CONCORD — New Hampshire needs to repeal the death penalty, judges, police, religious leaders and victims' family members told the Senate Judiciary Committee Thursday.
About 200 people filled Representatives Hall for a public hearing on House Bill 1170, which would end the death penalty for capital murder and replace it with life without parole.
A large majority of those testifying supported repeal. But several police officers and representatives said the death penalty helps keep the public safe because it acts as a deterrent.
And they said if the death penalty is repealed, the state's sole death row inmate, Michael Addison, is apt to have his sentence commuted by a federal court — and that, they contended, should not happen.
Addison was convicted and sentenced to death for the 2006 shooting death of Manchester police officer Michael Briggs.
Under the bill, Addison's death sentence does not change, although committee Chairman Sen. Sharon Carson, R-Londonderry, contends the bill repeals sections of law that deal with the capital murder procedure and the execution, which would make a death sentence impossible. Others disagreed.
Repeal proponents are buoyed by Gov. Maggie Hassan's support and the 225-104 House vote to repeal.
The bill is expected to face a more difficult battle in the Senate, where the vote is likely to be decided by one or two senators.
During Thursday's hearing, former Supreme Court Chief Justice John Broderick said he has been a reluctant supporter of the death penalty in the past, but has changed his mind. He said the United States is the only industrialized country in the world that continues to put its citizens to death.
"I hope New Hampshire does not miss this opportunity to stand up and stand out in the 21st century to say 'That's enough,'" Broderick said. "This is an opportunity to not let the wave of history pass us by. To say 'Not in our state.' We're smarter than that, we're better than that."
New Hampshire does not want to join North Korea, Saudi Arabia and Iraq as the leading government executioners, Broderick noted.
Kensington Police Chief Mike Sielicki defended the death penalty, saying it is a tool that helps keep the public safe.
If the repeal passes, "some federal judge sitting up there will commute Michael Addison's sentence, and we cannot have that," Sielicki said. "We cannot get to the point where Michael Addison spends the rest of his life in jail."
"How quickly we forget the Mont Vernon murder," said Rep. Jeannie Notter, R-Merrimack, who said she visited the Cates home where Kim Cates was killed and her daughter maimed in 2009. "I know a lifetime in jail is not justice for a crime like this."
Inspired by the Cates case, the last change to the state's capital murder law was to expand it to include murder committed during home invasions.
Lawmakers passed a repeal in 2000, only to have then-Gov. Jeanne Shaheen's veto sustained.
House Bill 1170's prime sponsor, Rep. Robert Cushing, D-Hampton, is a longtime advocate for repealing the law. Cushing, whose father was shot and killed by an off-duty Hampton police office in 1988, co-founded the Murder Victims' Families for Human Rights in 2004.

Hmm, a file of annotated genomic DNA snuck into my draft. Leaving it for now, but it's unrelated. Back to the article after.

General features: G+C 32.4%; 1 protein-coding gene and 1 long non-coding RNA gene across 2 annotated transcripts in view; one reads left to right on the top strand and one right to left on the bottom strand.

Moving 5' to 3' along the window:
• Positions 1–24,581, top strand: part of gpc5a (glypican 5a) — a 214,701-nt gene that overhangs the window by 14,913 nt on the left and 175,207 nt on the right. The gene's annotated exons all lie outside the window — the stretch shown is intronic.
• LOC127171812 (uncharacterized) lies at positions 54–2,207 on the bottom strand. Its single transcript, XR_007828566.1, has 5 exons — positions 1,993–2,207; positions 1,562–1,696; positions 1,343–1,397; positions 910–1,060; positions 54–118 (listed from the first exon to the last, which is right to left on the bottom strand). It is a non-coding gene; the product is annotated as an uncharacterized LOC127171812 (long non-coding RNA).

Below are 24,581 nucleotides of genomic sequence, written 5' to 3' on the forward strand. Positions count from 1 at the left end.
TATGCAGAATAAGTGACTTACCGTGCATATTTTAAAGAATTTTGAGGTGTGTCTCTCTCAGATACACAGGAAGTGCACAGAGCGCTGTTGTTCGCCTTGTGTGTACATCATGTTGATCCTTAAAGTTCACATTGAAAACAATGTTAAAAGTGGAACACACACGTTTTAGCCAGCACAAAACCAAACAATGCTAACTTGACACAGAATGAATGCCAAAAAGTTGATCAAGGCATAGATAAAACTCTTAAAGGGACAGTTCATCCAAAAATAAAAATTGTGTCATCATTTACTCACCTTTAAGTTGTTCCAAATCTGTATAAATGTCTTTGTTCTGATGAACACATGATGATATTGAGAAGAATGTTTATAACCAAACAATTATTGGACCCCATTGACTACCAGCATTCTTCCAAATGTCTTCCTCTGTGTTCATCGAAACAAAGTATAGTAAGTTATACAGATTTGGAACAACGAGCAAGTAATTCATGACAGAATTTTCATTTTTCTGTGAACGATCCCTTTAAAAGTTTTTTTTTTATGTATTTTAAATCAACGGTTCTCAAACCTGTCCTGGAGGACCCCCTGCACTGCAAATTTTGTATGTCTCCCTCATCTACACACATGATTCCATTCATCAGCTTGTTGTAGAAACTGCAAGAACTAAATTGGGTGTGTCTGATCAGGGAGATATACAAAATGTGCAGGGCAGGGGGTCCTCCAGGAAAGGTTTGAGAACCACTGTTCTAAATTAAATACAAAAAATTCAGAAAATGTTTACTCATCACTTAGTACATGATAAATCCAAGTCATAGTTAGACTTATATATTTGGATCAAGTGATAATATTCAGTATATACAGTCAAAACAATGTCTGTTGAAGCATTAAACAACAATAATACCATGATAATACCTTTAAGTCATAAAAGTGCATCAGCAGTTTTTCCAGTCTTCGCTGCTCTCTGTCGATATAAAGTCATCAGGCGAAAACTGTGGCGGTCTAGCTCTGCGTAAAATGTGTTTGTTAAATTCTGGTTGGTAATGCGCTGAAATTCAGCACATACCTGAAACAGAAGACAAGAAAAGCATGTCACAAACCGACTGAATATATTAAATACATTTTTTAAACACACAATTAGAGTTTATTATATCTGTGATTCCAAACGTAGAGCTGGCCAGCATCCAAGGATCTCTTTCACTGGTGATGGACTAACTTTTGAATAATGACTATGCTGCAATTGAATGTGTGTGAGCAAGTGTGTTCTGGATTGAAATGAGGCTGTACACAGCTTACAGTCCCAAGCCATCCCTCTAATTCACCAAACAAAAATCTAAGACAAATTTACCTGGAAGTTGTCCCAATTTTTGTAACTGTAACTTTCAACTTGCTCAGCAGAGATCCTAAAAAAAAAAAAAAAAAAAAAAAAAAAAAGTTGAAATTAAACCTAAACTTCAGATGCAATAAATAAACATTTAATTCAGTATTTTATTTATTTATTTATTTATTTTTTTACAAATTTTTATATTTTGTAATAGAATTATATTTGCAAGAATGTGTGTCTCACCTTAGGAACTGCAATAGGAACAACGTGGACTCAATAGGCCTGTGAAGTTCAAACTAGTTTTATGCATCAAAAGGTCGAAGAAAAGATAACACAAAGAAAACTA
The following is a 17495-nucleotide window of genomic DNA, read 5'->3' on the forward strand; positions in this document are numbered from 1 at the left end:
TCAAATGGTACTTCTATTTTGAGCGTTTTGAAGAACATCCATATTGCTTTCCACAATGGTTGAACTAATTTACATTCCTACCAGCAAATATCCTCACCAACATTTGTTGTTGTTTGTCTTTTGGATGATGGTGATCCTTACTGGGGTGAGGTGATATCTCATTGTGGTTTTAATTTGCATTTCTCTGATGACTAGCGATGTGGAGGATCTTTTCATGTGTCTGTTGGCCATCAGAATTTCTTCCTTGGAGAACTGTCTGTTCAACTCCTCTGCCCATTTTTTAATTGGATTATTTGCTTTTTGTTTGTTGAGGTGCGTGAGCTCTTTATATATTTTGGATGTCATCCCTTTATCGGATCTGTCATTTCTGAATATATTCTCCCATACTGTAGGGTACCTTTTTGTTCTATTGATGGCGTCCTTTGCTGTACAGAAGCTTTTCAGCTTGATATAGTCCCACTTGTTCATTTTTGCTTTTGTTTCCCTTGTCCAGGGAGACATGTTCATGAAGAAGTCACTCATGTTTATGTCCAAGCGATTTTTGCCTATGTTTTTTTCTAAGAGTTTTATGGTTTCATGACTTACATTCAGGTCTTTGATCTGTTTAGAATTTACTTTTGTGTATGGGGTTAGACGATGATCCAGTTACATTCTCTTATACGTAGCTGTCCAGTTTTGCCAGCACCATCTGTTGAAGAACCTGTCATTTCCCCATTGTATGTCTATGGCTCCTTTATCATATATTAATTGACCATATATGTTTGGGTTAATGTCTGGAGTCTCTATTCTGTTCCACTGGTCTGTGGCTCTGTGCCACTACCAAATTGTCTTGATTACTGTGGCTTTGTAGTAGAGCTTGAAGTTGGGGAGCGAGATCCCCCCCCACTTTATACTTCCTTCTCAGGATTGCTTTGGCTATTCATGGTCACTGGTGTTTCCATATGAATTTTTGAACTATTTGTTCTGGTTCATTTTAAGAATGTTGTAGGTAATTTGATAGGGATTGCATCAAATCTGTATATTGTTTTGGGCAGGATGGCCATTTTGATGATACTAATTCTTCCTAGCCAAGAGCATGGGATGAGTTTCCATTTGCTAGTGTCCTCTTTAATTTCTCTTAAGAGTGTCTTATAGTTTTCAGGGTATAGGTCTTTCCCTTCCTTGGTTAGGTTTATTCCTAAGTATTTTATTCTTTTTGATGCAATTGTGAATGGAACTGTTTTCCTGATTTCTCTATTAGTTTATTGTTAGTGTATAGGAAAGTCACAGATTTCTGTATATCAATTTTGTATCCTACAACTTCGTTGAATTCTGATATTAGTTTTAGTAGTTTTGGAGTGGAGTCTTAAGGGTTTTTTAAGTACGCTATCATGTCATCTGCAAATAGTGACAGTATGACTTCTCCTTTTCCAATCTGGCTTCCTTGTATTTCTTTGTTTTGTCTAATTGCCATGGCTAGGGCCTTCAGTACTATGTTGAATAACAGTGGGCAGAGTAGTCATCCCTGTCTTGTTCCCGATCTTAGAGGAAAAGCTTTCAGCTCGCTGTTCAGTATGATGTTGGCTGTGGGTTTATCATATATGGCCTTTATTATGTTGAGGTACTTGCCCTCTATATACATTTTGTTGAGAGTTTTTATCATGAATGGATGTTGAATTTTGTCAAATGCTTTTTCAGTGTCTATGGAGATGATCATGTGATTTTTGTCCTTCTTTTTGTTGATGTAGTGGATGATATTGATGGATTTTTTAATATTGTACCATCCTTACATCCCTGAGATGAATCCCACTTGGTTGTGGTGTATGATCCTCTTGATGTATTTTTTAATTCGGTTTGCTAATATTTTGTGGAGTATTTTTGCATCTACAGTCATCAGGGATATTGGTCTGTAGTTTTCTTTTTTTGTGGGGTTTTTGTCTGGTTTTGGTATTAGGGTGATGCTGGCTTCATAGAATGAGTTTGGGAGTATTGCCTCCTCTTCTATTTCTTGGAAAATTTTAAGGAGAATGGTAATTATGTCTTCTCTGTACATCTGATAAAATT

"If we let people who kill turn us into killers, then evil triumphs," Cushing said. "The death penalty doesn't do the one thing we all want: to bring that person back."
Religious leaders said execution leaves no room for personal redemption.
"We look for human beings to make a radical turnaround," said Bishop Peter Libasci of the Roman Catholic Diocese of Manchester, "when they realize 'The bad has to stop, the evil has to stop, and it has to stop with me.'"
Debating repeal of the death penalty during Lent is fitting, said A. Robert Hirschfeld, Episcopal bishop of New Hampshire.
"Lent is a time of contrition, of changing minds and hearts toward a more civil and just realm," Hirschfeld told the committee.
He added: "My hope and prayer is that you may be led to vote for repeal so that our communities will uphold and restore the dignity of our citizens that the death penalty callously diminishes."
Former attorney general Philip McLaughlin supported the death penalty and considered seeking it by bringing capital murder charges in several well-known cases during his tenure — the murders of Epsom police officer Jeremy Charron and 6-year-old Elizabeth Knapp of Hopkinton.
But a 2001 murder case made him reassess his position.
McLaughlin told the committee he was moved by the daughter of slain Dartmouth College professors Half and Susanne Zantop. McLaughlin said she "was the measure of dignity" and showed how people could rise above feelings of anger.
Walter Murphy, retired chief justice of the Superior Court system, said there is not a whisper of evidence the death penalty deters someone from committing murder. If that were true, he said, Louisiana and Texas would be the safest states in the country instead of having the highest murder rates.
New Hampshire has not executed anyone since 1939.
The committee will decide at a later date what recommendation to make on the bill.